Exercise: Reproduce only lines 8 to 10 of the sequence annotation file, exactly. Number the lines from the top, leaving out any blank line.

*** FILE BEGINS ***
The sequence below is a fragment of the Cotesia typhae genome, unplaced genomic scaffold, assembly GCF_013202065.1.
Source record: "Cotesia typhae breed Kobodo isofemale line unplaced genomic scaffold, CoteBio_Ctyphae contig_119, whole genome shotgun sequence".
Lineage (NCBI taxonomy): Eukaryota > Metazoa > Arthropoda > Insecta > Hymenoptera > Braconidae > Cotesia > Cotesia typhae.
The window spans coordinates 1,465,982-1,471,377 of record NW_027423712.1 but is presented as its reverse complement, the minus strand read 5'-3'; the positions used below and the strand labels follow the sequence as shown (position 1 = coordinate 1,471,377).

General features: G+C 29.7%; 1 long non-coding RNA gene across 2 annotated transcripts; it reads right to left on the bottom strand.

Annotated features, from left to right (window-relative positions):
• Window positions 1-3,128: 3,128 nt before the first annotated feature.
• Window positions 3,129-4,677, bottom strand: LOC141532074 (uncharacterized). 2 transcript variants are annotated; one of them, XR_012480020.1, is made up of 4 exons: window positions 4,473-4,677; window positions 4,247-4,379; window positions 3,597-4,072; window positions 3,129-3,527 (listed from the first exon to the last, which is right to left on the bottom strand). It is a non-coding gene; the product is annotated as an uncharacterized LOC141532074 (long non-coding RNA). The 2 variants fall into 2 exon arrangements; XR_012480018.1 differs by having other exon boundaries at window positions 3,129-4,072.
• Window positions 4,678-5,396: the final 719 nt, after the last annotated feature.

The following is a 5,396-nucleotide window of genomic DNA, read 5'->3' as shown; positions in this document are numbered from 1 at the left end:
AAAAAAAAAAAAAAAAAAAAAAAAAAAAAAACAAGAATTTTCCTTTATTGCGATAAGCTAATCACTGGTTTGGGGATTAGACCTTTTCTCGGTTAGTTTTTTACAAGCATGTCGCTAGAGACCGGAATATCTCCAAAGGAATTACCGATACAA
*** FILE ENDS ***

• Window positions 3,129-4,677, bottom strand: LOC141532074 (uncharacterized). 2 transcript variants are annotated; one of them, XR_012480020.1, is made up of 4 exons: window positions 4,473-4,677; window positions 4,247-4,379; window positions 3,597-4,072; window positions 3,129-3,527 (listed from the first exon to the last, which is right to left on the bottom strand). It is a non-coding gene; the product is annotated as an uncharacterized LOC141532074 (long non-coding RNA). The 2 variants fall into 2 exon arrangements; XR_012480018.1 differs by having other exon boundaries at window positions 3,129-4,072.
• Window positions 4,678-5,396: the final 719 nt, after the last annotated feature.

The following is a 5,396-nucleotide window of genomic DNA, read 5'->3' as shown; positions in this document are numbered from 1 at the left end: